Reforming the Swiss corporate tax code to stamp out corporate abuses is proving anything but simple. In February, voters will decide if parliament has come up with a realistic plan or simply burdened the middle class with the cost of keeping multinationals in Switzerland.
Switzerland competes hard with other countries to attract the regional headquarters of multinational firms. Part of the strategy includes attractive tax rates. But the European Union and the Organisation for Economic Co-operation and Development (OECD) have labelled parts of Switzerland’s tax regime anti-competitive and harmful, forcing more corporate tax reform.
Part of the criticism is that foreign multinationals currently pay less tax on overseas earnings than domestic firms do. It is also too easy for big companies to reduce their bills by artificially moving profits from high tax countries to low tax havens, says the OECD.
Finding a solution, which balances the desire to retain foreign multinationals with the need to keep corporate tax revenues flowing, has taken politicians years to resolve. In June, parliament rubber-stamped a plan to harmonise tax rates for foreign and domestic firms together with new tax breaks on research and development carried out by companies.
Several cantons have announced plans to reduce their headline tax rates while the government has promised to compensate initial revenue shortfalls with subsidies (see box below for details).
Too company friendly
But this plan will leave a gaping hole of CHF2 billion ($1.95 billion) a year in cantonal corporate tax income, according to government estimates. The leftwing Social Democratic Party believes the final deficit to the federation, cantons and communes will be closer to CHF3 billion.
They say this is too high a price to pay for keeping multinationals in Switzerland. Furthermore, they complain that middle class Swiss citizens will be forced to foot the bill for plugging the deficit. The Social Democrats spearheaded a campaign against the new tax regime, which will culminate in a referendum on February 12.
“Only a few large companies and their shareholders will benefit [from the proposed tax changes],” says Social Democrat parliamentarian Susanne Leutenegger Oberholzer. “Their gain will be at the expense of other tax contributors – especially the middle class – who will have to bear a higher tax burden or cuts in services.”
"The Swiss economy is already extremely competitive internationally and should not be supported with additional tax incentives," she added.
But business lobby groups are against the aims of the referendum. The Swiss Business Federation says that parliament’s proposal would conform with international standards and end years of uncertainty for companies. The Association for Small and Medium Sized Enterprises said 300,000 jobs would be endangered if voters torpedo tax reforms.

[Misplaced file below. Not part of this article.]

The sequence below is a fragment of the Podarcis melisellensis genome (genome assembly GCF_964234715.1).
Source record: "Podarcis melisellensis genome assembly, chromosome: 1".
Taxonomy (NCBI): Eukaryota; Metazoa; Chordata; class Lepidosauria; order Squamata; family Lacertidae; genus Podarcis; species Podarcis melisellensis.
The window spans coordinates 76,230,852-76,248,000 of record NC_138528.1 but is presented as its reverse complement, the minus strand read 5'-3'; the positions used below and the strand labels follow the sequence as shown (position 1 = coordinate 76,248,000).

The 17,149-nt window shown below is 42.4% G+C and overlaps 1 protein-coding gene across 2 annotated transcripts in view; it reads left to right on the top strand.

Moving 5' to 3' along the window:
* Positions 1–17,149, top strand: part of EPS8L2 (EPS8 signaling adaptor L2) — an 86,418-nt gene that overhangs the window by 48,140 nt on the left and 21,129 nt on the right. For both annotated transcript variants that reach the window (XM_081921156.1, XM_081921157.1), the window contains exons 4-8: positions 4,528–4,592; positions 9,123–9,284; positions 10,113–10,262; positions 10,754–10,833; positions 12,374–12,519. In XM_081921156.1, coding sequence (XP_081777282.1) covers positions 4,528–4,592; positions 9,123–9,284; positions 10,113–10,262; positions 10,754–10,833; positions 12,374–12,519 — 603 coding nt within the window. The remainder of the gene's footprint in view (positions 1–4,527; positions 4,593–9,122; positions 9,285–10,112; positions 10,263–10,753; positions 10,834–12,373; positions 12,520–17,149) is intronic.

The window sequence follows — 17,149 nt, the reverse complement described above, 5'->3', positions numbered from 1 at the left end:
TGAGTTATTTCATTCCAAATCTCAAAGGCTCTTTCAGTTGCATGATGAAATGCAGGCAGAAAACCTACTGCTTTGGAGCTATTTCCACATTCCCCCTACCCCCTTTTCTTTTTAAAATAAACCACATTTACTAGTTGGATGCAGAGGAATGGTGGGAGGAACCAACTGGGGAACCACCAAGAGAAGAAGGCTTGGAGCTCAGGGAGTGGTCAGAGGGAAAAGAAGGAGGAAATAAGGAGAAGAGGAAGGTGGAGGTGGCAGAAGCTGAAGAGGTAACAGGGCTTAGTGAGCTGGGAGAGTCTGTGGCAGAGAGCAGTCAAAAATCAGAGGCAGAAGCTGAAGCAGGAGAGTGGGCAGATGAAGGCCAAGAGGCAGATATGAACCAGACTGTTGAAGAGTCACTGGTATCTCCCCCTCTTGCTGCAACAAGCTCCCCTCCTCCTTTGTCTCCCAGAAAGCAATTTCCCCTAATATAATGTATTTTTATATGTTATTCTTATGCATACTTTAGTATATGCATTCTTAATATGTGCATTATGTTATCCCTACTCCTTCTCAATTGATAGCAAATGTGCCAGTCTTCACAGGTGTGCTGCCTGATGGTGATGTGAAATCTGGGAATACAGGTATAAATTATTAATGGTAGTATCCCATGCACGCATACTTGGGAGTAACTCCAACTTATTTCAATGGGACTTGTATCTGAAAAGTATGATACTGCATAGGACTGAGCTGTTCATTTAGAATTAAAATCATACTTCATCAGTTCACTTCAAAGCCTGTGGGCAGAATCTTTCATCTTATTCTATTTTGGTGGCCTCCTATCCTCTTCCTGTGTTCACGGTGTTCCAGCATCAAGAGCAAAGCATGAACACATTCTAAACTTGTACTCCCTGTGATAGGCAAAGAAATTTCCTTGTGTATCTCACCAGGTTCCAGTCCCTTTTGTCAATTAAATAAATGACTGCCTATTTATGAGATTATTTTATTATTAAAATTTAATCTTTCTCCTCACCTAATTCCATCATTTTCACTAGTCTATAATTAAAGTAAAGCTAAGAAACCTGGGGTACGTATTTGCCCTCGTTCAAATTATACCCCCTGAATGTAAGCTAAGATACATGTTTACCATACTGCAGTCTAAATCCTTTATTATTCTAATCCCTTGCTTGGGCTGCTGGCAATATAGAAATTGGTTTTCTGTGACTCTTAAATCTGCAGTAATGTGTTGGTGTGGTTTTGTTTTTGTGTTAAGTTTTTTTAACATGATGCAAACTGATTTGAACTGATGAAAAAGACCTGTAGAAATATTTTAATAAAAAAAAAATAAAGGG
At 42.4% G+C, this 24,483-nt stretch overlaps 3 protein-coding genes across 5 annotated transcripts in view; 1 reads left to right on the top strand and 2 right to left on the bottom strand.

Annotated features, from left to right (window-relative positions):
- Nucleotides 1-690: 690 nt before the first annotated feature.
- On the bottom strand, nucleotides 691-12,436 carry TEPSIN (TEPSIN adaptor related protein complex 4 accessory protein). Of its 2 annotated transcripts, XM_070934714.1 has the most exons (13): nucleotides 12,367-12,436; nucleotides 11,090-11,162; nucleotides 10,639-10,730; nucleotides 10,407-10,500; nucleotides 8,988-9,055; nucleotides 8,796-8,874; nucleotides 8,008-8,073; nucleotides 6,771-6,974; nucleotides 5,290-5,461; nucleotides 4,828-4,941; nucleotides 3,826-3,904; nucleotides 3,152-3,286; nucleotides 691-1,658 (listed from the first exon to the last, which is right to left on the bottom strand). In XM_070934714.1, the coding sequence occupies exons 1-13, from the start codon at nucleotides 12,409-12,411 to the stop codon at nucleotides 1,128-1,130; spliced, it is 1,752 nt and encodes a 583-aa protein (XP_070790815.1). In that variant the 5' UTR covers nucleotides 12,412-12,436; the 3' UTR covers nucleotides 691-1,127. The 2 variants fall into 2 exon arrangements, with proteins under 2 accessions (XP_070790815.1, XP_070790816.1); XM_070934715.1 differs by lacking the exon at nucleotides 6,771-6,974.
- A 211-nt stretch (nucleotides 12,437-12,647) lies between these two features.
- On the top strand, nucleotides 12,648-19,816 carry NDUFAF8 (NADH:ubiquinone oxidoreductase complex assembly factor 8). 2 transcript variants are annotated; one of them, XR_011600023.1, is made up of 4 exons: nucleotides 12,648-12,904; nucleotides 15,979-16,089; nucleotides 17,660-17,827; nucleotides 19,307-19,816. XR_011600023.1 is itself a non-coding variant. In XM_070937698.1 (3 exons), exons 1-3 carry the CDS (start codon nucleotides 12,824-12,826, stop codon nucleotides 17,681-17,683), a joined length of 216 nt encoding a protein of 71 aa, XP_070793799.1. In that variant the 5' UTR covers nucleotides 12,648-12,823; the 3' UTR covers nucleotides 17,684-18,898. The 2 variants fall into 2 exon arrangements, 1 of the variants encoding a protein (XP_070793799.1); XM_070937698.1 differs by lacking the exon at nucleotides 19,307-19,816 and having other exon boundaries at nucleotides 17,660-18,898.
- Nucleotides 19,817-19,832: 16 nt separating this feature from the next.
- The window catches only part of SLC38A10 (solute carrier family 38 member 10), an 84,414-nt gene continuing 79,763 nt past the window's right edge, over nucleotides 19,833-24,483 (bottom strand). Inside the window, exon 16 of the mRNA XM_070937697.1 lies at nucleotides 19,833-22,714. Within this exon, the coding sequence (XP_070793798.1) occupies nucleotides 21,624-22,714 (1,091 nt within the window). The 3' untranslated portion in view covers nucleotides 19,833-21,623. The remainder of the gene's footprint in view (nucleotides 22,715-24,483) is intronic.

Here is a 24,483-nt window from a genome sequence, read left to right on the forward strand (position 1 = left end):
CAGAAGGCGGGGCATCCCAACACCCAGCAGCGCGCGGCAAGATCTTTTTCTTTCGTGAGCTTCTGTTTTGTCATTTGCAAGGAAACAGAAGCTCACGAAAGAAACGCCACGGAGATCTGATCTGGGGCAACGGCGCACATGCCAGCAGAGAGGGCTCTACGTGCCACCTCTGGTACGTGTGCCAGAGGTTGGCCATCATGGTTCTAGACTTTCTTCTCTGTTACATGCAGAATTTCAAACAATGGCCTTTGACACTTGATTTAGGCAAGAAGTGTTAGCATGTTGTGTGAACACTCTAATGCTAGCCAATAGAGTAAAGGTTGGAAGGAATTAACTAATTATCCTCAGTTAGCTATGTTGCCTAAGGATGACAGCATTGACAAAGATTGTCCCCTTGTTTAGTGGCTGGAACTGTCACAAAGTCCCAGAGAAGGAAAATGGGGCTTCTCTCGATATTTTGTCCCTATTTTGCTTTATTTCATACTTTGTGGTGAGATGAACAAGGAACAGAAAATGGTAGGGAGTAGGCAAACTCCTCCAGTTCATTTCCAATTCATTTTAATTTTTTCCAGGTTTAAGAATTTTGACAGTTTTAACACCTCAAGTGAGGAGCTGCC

Rightwing and centre-right politicians are also against the referendum. "The abolition of special tax regimes is not in any way a fiscal gift to maintain our competitiveness as a business location,” said Radical Party parliamentarian Beat Walti. “The new measures will ensure that Switzerland remains attractive for businesses in the future, especially for those active in research and innovation.”
“If we do nothing, there is a danger that many companies will leave Switzerland in the years to come,” he added.
Corporate tax reform III
The current proposed corporate tax overhaul is the third such exercise in Switzerland following the 1997 and 2007 reforms.
In this instance, a special tax regime will end for some 24,000 firms (mainly holding, domiciliary and mixed companies) in Switzerland. These enterprises are typically subject to a tax rate of between 7.8% and 12%. The effective rate for other firms ranges between 12% and 24%.
This distinction will be abolished under parliament’s plan. Many cantons have made plans to reduce their headline corporate tax rate to soften the blow for foreign multinationals, but this will leave cantons short of around CHF2 billion in tax receipts.
To make up for this, the government would increase the amount of federal corporate tax income that it distributes to the cantons from 17% to 21.2% - at a cost of CHF920 million. In addition, it would give around CHF180 million to the hardest hit cantons for a period of seven years, to give them time to adjust to the revenue shortfalls.
Parliament’s corporate reforms also foresee tax breaks for company research and development (R&D) – known as patent boxes. This would allow firms to deduct up to 90% of profits derived from patents and similar rights - in addition to tax deducting R&D expenses.